The inductor coil is defined as a woundcoil defined by table 3:

Table 3: Coil properties.
  Number of turns Wire diameter (mm). RMS current ammplitude (A)
Wound coil-1 48 0.15 0.8

 

 3.Mechanical boundary conditions:

Fixed boundary conditions are applied to the four lateral sides of the PDMS membrane, as shown in the figure 3:


3

Figure 3: Applied mechanical boundary conditions.

Meshing

The mesh of the deformed part (Elastomeric membrane) should be refined to get accurate magnetic force calculation and to guarantee enough elements for stress and deformation computing. The figure below shows the whole meshed model with a fine mesh control applied to the top parts.


a-The-whole-meshed-model-b-Bottom-View
Figure 4 - a). The whole meshed model b). Bottom View.

Results

A multi physics simulation was performed using EMS tool allowed the determination of the magnetic force resulting from the interaction between the magnet and the coil. The obtained results are shown in figures below.

The magnetic flux distribution, for both core and magnet part, is visualized through figure 5.


Magnetic-flux-distribution-across-a-the-core-and-b-the-magnet-parts.

Figure 5 - Magnetic flux distribution across a). the core and b). the magnet parts.
 

Table 4: EMS Results table of the virtual work defining the coil-magnet interaction.

  Fx-axis (N) Fy-axis (N) Fz-axis (N)
Virtual Work - 1
 
2.7957e-005
 
7.9450e-005
 
5.1816e-003
 


The correlation between the Reference [1] and EMS results appears very well through the obtained results of the magnetic actuation force and the maximum deflection value of the PDMS membrane. Table 5 shows this agreement:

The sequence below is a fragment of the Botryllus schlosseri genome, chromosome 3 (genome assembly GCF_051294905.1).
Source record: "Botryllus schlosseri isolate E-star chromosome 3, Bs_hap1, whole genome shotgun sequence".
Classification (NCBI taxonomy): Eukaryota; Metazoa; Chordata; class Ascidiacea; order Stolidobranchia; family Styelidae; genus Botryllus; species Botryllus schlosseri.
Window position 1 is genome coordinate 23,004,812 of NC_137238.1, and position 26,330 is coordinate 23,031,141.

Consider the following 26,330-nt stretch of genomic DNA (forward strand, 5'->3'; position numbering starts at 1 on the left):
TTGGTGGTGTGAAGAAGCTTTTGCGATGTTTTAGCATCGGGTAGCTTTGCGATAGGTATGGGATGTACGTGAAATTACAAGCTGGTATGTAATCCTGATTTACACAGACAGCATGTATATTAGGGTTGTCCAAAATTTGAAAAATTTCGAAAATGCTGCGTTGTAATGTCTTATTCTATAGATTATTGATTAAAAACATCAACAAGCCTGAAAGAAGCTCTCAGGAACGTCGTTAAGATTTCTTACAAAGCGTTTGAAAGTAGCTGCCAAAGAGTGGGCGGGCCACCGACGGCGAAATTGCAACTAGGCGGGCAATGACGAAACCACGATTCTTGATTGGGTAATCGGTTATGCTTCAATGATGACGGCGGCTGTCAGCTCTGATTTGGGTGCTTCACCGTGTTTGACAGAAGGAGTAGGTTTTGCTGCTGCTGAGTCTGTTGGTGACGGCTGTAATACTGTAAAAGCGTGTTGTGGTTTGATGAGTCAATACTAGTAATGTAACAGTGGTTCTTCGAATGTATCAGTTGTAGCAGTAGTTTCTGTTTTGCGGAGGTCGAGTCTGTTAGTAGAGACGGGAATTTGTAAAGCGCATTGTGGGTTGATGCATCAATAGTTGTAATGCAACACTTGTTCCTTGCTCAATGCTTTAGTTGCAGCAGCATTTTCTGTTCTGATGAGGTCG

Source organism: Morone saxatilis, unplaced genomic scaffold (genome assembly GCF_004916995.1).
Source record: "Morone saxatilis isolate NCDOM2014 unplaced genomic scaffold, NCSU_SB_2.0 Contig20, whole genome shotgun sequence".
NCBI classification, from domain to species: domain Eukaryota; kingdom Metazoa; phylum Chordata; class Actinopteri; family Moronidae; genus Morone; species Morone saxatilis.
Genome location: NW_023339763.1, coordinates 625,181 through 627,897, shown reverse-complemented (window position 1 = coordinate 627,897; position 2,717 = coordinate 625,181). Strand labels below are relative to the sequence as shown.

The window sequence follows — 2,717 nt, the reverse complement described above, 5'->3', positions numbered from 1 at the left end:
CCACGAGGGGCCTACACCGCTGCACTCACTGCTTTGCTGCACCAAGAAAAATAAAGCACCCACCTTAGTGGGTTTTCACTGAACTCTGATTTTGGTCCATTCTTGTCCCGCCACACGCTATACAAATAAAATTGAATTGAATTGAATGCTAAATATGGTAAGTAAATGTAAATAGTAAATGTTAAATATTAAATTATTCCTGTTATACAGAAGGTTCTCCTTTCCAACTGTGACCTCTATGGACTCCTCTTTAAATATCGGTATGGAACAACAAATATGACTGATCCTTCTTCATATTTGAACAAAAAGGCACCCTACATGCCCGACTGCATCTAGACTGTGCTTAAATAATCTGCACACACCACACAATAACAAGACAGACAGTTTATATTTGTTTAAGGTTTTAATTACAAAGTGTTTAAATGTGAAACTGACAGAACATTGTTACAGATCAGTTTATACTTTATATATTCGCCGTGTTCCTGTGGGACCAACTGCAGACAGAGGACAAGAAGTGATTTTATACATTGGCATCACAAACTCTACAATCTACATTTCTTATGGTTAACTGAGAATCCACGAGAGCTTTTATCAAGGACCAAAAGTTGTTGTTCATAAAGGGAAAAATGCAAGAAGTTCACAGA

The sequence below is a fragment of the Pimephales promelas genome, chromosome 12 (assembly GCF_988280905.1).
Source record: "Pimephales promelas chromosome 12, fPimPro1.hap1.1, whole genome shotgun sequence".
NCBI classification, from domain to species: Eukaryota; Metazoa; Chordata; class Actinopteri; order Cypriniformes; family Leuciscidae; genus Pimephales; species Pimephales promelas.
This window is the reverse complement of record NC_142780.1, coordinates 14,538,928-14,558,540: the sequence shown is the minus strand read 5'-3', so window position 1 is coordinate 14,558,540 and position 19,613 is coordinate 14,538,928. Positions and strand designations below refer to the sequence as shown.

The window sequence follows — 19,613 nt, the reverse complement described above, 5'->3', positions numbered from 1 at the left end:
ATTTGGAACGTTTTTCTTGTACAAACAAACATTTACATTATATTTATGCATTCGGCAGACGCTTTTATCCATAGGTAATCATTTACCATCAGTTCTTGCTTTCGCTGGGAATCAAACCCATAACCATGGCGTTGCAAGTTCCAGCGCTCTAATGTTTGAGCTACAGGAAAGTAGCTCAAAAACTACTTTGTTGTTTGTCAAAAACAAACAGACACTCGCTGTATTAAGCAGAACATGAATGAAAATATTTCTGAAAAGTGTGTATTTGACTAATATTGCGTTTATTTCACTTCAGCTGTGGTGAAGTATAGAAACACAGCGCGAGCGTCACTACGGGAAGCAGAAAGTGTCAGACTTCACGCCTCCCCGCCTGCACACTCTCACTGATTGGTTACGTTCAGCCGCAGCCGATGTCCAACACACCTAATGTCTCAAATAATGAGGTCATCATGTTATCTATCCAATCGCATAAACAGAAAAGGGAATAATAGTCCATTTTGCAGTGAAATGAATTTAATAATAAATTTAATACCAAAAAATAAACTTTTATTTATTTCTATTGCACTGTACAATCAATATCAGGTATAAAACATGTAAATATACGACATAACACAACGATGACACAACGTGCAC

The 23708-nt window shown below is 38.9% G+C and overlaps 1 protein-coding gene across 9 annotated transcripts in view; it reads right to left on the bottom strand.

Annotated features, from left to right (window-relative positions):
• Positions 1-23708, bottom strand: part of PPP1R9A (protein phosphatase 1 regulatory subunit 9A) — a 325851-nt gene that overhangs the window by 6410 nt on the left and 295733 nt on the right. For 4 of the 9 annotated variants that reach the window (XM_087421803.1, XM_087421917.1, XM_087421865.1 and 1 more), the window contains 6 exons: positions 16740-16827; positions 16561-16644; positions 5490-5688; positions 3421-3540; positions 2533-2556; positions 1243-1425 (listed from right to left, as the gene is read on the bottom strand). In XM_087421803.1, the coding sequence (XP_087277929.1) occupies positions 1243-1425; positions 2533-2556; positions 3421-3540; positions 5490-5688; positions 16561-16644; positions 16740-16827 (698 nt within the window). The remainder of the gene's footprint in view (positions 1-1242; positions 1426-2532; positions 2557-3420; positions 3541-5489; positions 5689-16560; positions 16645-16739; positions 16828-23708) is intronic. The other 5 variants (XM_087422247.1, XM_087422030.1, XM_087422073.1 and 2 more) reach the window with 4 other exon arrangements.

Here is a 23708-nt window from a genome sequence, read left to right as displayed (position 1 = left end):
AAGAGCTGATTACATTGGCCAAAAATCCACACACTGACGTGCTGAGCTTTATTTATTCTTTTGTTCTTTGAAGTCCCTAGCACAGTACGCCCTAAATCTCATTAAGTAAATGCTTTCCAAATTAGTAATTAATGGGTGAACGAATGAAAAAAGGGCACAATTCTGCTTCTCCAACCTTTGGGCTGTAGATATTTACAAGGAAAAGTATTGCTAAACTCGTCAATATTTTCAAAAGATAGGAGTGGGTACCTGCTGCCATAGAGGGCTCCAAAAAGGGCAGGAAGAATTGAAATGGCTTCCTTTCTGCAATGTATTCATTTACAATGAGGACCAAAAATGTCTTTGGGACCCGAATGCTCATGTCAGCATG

Table 5: Comparative table between EMS and Reference [1] results.

Results EMS Reference [1]
Actuation force (mN) 5.18 5
Maximum deflection (µm) 108.9 108.6


Under the influence of the magnetic forces acting on it, the membrane is bending towards its center with a significant deflection magnitude, as shown in figure6. 

 

Section-plot-of-theResultant-displacement-of-the-membrane.
Figure 6 - Section plot of theResultant displacement of the membrane.

Displacement-Animation
 

Conclusion

This paper presents the investigation of the advances in magnetostatic micro-actuation and polymer-based MEMS processing. The characterization of such type of tactile display actuators showed good performance and satisfaction in terms of generated forces and deflections at small scales, with respect to low power consumption.
The obtained EMS results confirm the ability of Magnetostatic micro-mechanisms to fulfill the satisfaction of tactile sensation in haptic devices, independently of actuation frequency.

Reference

[1].Streque, Jeremy, et al. "New magnetic microactuator design based on PDMS elastomer and MEMS technologies for tactile display." IEEE Transactions on Haptics 3.2 (2010): 88-97.
[2]. Streque, J., et al. "Pulse-driven magnetostatic micro-actuator array based on ultrasoft elastomeric membranes for active surface applications." Journal of Micromechanics and Microengineering 22.9 (2012): 095020.